Bevacizumab is most commonly utilized as a component of front-line therapy for metastatic colorectal cancer. A key unanswered question is whether bevacizumab should be continued with the next line of cytotoxic treatment. One might hypothesize that if bevacizumab potentiates the delivery of chemotherapy to tumors, this should also hold for second-line therapy. Unfortunately, available data do not address this issue directly. Giantonio et al recently reported the results of Eastern Cooperative Oncology Group (ECOG) 3200, a randomized trial in which bevacizumab was associated with improved survival when added to the FOLFOX4 regimen (fluorouracil [5-FU], leucovorin, oxaliplatin [Eloxatin) after failure of initial treatment with irinotecan (Camptosar) and 5-FU. However, the patients in this trial had not received bevacizumab as a component of first-line therapy. In the bevacizumab licensing trial reported by Hurwitz et al, patients randomized to receive bevacizumab in combination with irinotecan/5-FU/ leucovorin were permitted to continue bevacizumab after progression on first-line therapy. However, it is difficult to define the impact of bevacizumab continuation in this trial, as this decision was not randomized, and is hence subject to selection bias. The hypothesis that continuation of bevacizumab after initial therapy will be of benefit is testable and should be pursued. Adjuvant Treatment
Ongoing and planned clinical trials will address the use of bevacizumab in the adjuvant setting in colon cancer (National Surgical Adjuvant Breast and Bowel Project [NSABP] C-08, ECOG 5202) and rectal cancer (ECOG 5204). This is another context in which hypotheses regarding mechanism of action will guide clinical trial design and interpretation of results. It is unknown whether micrometastases in patients with clinically localized disease are of sufficient size to enable the angiogenic process, and hence be a target for anti-VEGF therapy. The NSABP trial was designed with continuation of bevacizumab biweekly for 6 months after the completion of a 6-month chemotherapy- plus-bevacizumab phase. A question arises as to whether this design should be modified given the current data suggesting a lack of activity for single-agent bevacizumab,[ 7] as well as the potential for arterial thromboembolic events with prolonged use in this potentially cured population. The current designs of ECOG 5202 and ECOG 5204 also call for bevacizumab use concurrently with chemotherapy, and for 6 months thereafter. Other Unanswered Questions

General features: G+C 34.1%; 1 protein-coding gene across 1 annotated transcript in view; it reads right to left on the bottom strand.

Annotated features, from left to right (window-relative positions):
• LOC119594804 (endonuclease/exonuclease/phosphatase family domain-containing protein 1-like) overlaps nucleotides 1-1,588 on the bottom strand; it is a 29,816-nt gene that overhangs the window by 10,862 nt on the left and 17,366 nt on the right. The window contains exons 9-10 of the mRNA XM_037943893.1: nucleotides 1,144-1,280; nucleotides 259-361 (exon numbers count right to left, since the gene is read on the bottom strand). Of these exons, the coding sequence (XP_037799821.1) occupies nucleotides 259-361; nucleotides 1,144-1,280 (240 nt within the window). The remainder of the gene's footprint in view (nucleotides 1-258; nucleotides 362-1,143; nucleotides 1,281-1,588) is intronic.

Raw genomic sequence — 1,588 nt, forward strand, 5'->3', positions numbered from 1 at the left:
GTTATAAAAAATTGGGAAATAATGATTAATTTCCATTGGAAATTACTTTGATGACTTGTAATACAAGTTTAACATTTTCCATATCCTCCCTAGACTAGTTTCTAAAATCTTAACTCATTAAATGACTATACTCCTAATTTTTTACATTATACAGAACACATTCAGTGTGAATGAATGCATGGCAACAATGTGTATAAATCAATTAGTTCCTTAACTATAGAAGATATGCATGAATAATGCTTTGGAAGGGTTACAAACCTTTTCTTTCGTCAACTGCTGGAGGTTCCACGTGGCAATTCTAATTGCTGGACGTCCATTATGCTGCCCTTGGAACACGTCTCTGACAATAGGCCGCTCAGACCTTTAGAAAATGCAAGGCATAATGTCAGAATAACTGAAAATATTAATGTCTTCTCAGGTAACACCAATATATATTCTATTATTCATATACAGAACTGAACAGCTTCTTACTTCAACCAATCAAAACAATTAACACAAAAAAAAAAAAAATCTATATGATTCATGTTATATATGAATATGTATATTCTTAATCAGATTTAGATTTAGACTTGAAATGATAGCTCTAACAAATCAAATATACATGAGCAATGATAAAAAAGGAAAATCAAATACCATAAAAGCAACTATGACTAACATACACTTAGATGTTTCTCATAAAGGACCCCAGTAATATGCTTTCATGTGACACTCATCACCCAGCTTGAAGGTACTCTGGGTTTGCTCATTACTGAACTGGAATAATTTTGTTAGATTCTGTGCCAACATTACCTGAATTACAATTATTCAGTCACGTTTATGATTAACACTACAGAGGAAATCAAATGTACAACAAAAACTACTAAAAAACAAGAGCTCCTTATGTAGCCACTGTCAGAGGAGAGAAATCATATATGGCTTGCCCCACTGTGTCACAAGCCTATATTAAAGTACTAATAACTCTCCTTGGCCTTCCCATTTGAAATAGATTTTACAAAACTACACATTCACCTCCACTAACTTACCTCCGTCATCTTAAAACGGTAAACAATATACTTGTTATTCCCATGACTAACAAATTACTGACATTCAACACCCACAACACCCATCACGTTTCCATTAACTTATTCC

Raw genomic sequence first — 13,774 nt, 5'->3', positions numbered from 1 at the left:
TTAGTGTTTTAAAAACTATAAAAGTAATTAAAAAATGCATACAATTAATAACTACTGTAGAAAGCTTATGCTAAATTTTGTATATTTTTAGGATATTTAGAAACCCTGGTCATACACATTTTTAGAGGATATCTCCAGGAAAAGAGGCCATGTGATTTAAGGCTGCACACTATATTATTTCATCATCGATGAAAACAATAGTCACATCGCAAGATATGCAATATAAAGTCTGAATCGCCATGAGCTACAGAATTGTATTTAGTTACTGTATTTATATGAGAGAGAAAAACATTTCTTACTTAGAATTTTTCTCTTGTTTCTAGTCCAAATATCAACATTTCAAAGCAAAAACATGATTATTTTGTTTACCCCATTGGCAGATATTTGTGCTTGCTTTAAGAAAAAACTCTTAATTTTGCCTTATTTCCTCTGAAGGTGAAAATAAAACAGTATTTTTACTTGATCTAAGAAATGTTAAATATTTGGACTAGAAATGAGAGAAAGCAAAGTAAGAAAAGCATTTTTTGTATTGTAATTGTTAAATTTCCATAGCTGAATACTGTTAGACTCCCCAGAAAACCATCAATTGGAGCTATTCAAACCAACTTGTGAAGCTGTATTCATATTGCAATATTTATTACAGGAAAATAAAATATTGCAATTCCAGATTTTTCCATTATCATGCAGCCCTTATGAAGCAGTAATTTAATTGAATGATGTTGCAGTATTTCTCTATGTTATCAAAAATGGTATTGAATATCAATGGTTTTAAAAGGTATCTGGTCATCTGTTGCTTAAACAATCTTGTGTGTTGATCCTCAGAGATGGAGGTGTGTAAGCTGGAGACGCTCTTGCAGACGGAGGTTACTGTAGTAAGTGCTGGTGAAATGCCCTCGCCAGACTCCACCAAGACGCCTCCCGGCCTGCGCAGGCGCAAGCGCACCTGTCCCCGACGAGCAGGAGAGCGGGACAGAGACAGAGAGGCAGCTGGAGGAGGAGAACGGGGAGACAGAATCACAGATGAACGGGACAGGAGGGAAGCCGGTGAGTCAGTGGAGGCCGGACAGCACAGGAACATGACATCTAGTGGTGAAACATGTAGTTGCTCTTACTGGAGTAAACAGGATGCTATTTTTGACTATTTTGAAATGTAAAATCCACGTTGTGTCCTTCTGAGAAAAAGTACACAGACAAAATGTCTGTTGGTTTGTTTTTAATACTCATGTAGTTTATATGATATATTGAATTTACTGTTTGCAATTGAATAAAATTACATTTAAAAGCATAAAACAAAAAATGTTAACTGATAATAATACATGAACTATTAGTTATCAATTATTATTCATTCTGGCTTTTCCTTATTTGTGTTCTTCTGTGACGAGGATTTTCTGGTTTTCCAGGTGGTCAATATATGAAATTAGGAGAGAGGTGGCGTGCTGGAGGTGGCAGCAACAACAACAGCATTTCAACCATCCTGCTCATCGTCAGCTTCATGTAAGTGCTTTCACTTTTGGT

At this time, no clinical parameters associated with response or resistance to bevacizumab have been identified. In addition, little is known with regard to risk factors for potentially severe adverse events such as thrombosis, hypertension, or gastrointestinal perforation. The optimal dose of bevacizumab is not certain, as both the 5- and 10-mg/kg doses biweekly have resulted in improved survival.[7,11] In vivo pharmacodynamic studies (eg, using vascular imaging) are being pursued as a potential surrogate to help define dose and schedule. Furthermore, the VEGF gene is polymorphic, and the functional relevance of these variations is currently undetermined. It is plausible that polymorphisms in VEGF or VEGF-receptor genes will contribute to tumor behavior as well as to the clinical activity of VEGF inhibitors.[15,16] Definition of the clinical activity of other VEGF inhibitory strategies (eg, receptor antagonists) is also eagerly awaited. Clinical success with bevacizumab has provided proof of principle regarding the tumor microenvironment as a target in general, and the VEGF pathway in particular. These advances should stimulate further efforts to understand the relationship between tumor and stroma, permitting refinement and identification of strategies that exploit this interdependence as a therapeutic target.
Dr. Meropol receives research support from Genentech.